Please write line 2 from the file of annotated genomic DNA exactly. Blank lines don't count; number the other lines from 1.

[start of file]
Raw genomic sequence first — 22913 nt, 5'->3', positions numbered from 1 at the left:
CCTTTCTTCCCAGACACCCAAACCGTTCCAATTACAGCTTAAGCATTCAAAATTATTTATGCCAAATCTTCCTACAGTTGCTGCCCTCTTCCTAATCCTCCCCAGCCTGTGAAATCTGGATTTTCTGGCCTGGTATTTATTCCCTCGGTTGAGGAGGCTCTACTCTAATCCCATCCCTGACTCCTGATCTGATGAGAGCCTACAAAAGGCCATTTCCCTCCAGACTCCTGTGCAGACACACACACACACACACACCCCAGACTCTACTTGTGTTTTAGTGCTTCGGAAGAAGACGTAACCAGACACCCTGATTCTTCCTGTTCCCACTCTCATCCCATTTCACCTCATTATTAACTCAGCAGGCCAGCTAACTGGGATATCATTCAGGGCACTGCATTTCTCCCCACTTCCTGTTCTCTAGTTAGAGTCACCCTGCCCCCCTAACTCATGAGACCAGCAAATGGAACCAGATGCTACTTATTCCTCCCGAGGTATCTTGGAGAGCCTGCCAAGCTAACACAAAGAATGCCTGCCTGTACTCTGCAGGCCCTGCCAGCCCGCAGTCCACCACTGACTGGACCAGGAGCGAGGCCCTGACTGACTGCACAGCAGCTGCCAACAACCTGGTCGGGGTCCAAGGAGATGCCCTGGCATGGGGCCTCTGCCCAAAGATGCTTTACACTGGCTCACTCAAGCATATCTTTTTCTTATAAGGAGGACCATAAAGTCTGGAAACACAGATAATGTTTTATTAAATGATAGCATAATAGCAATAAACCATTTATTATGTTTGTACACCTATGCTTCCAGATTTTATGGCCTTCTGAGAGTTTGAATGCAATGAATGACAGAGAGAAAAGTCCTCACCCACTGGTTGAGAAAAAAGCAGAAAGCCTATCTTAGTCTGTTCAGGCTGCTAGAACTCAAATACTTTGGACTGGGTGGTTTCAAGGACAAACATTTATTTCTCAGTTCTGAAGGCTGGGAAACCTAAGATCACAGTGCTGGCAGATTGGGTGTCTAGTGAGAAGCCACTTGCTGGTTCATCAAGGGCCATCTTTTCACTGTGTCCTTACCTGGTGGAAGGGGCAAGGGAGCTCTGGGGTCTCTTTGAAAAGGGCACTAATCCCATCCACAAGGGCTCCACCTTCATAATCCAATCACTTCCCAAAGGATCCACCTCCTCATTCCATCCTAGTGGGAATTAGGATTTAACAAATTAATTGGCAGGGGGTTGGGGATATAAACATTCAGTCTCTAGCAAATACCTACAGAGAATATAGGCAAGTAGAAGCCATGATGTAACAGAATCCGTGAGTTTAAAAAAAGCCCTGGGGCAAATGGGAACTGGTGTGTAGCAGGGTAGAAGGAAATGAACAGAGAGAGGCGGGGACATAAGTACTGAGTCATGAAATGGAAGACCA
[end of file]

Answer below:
CCTTTCTTCCCAGACACCCAAACCGTTCCAATTACAGCTTAAGCATTCAAAATTATTTATGCCAAATCTTCCTACAGTTGCTGCCCTCTTCCTAATCCTCCCCAGCCTGTGAAATCTGGATTTTCTGGCCTGGTATTTATTCCCTCGGTTGAGGAGGCTCTACTCTAATCCCATCCCTGACTCCTGATCTGATGAGAGCCTACAAAAGGCCATTTCCCTCCAGACTCCTGTGCAGACACACACACACACACACACCCCAGACTCTACTTGTGTTTTAGTGCTTCGGAAGAAGACGTAACCAGACACCCTGATTCTTCCTGTTCCCACTCTCATCCCATTTCACCTCATTATTAACTCAGCAGGCCAGCTAACTGGGATATCATTCAGGGCACTGCATTTCTCCCCACTTCCTGTTCTCTAGTTAGAGTCACCCTGCCCCCCTAACTCATGAGACCAGCAAATGGAACCAGATGCTACTTATTCCTCCCGAGGTATCTTGGAGAGCCTGCCAAGCTAACACAAAGAATGCCTGCCTGTACTCTGCAGGCCCTGCCAGCCCGCAGTCCACCACTGACTGGACCAGGAGCGAGGCCCTGACTGACTGCACAGCAGCTGCCAACAACCTGGTCGGGGTCCAAGGAGATGCCCTGGCATGGGGCCTCTGCCCAAAGATGCTTTACACTGGCTCACTCAAGCATATCTTTTTCTTATAAGGAGGACCATAAAGTCTGGAAACACAGATAATGTTTTATTAAATGATAGCATAATAGCAATAAACCATTTATTATGTTTGTACACCTATGCTTCCAGATTTTATGGCCTTCTGAGAGTTTGAATGCAATGAATGACAGAGAGAAAAGTCCTCACCCACTGGTTGAGAAAAAAGCAGAAAGCCTATCTTAGTCTGTTCAGGCTGCTAGAACTCAAATACTTTGGACTGGGTGGTTTCAAGGACAAACATTTATTTCTCAGTTCTGAAGGCTGGGAAACCTAAGATCACAGTGCTGGCAGATTGGGTGTCTAGTGAGAAGCCACTTGCTGGTTCATCAAGGGCCATCTTTTCACTGTGTCCTTACCTGGTGGAAGGGGCAAGGGAGCTCTGGGGTCTCTTTGAAAAGGGCACTAATCCCATCCACAAGGGCTCCACCTTCATAATCCAATCACTTCCCAAAGGATCCACCTCCTCATTCCATCCTAGTGGGAATTAGGATTTAACAAATTAATTGGCAGGGGGTTGGGGATATAAACATTCAGTCTCTAGCAAATACCTACAGAGAATATAGGCAAGTAGAAGCCATGATGTAACAGAATCCGTGAGTTTAAAAAAAGCCCTGGGGCAAATGGGAACTGGTGTGTAGCAGGGTAGAAGGAAATGAACAGAGAGAGGCGGGGACATAAGTACTGAGTCATGAAATGGAAGACCA